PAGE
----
This photograph of the Fram and its crew was taken on March 14, 1895 as explorer Fridtjof Nansen and a colleague prepared to leave the ship and try to reach the North Pole using skis and sledges.

(Courtesy of Wikimedia Commons/Public Domain)

Explorers who set out to be the first to reach the North Pole in the 1800s faced obstacles of natural power and human failings.  Their ships were crushed in the ice or trapped in flows that dragged them away from their destination.  The relentless winter darkness grated on their nerves, and the newfangled tin cans that held their food may have slowly poisoned them with lead.   

One of the tin cans from the 1845 expedition to the North Pole led by John Franklin, found on Canada's Beechey Island along with crew member graves.  Many suspect that leaching from the tin cans gave the crew lead poisoning and contributed to the demise of the mission.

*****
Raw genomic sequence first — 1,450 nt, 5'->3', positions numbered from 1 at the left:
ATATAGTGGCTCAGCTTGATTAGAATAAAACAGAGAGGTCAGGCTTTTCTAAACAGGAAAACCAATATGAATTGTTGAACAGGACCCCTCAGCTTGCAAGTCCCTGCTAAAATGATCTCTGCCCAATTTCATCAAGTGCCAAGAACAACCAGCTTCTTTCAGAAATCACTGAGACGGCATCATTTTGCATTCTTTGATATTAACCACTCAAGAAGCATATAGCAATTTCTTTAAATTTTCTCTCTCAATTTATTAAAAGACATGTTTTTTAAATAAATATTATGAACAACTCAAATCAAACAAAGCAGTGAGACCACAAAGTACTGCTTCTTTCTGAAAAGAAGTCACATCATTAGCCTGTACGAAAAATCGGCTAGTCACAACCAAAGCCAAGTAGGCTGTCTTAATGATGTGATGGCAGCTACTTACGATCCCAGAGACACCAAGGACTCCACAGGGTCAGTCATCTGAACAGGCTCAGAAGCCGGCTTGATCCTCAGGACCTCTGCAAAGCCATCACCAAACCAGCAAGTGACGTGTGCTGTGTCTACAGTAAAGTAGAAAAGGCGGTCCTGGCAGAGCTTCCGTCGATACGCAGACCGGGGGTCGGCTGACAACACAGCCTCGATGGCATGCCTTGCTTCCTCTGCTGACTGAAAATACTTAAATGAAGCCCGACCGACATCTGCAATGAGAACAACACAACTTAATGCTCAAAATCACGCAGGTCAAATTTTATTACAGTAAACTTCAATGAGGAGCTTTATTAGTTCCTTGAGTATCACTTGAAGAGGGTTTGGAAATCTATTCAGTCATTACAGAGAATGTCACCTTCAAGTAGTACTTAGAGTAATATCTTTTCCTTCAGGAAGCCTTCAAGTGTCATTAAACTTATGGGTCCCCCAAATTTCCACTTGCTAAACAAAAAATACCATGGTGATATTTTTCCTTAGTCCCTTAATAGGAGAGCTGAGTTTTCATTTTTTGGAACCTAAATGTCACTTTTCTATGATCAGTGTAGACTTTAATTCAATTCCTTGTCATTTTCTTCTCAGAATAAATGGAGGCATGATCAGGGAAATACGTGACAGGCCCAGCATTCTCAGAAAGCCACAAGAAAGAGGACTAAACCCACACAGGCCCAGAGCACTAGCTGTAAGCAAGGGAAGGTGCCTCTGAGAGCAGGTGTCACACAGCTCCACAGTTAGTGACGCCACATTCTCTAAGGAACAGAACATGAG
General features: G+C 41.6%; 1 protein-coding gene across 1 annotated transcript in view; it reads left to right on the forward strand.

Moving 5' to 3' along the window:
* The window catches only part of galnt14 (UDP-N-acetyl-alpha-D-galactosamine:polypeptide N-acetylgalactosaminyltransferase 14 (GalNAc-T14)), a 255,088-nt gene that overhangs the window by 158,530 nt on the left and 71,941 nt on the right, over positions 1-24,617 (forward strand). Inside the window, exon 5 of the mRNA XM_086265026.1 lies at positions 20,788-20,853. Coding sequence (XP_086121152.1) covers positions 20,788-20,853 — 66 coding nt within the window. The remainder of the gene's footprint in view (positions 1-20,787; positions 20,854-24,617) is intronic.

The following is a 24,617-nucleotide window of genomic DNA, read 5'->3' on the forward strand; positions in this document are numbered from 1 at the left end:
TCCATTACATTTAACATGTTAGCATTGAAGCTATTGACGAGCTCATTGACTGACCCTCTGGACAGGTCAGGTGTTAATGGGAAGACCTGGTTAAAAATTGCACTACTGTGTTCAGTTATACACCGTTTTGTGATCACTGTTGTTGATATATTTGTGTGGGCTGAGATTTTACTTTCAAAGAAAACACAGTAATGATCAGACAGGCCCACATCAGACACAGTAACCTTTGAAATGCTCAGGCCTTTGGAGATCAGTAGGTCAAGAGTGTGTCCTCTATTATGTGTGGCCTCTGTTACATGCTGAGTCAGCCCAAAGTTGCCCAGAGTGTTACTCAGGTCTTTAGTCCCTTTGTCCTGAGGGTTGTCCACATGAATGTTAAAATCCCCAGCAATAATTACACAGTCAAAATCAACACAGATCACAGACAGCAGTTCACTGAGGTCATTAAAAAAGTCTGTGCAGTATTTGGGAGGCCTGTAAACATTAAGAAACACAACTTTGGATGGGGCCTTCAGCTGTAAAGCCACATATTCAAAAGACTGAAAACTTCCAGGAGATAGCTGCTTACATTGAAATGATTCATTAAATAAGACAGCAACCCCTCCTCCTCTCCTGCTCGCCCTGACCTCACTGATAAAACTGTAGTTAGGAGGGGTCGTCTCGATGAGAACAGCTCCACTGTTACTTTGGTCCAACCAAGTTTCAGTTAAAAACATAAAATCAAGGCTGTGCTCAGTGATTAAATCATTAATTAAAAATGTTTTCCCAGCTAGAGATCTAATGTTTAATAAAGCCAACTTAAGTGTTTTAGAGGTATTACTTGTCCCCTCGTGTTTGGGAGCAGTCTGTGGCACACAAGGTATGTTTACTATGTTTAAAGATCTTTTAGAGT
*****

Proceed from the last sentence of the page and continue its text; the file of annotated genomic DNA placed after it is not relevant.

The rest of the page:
Courtesy Doug Duncan

It may have been harder to reach the North Pole than to land on the moon, says astronomer Doug Duncan, director of Boulder's Fiske Planetarium, who spoke with Colorado Matters host Ryan Warner.  But Duncan points out that the willingness to take on risk in the name of discovery inspires our space program today.  And the science learned on these early voyages, whether they reached the pole or not, continues to be relevant --  in 2019 a Boulder climate scientist will join an expedition recreating the voyage of Norwegian explorer Fridtjof Nanzen designed to learn more about the polar climate. 

In 2019 this ship will carry a crew of scientists, including Matthew Shupe from the University of Colorado, on a voyage to recreate Fridtjof Nansen's polar expedition.  The project is known as "MOSAiC" for Multidisciplinary drifting Observatory for the Study of Arctic Climate.

Credit: Mario Hoppmann, Alfred Wegener Institute

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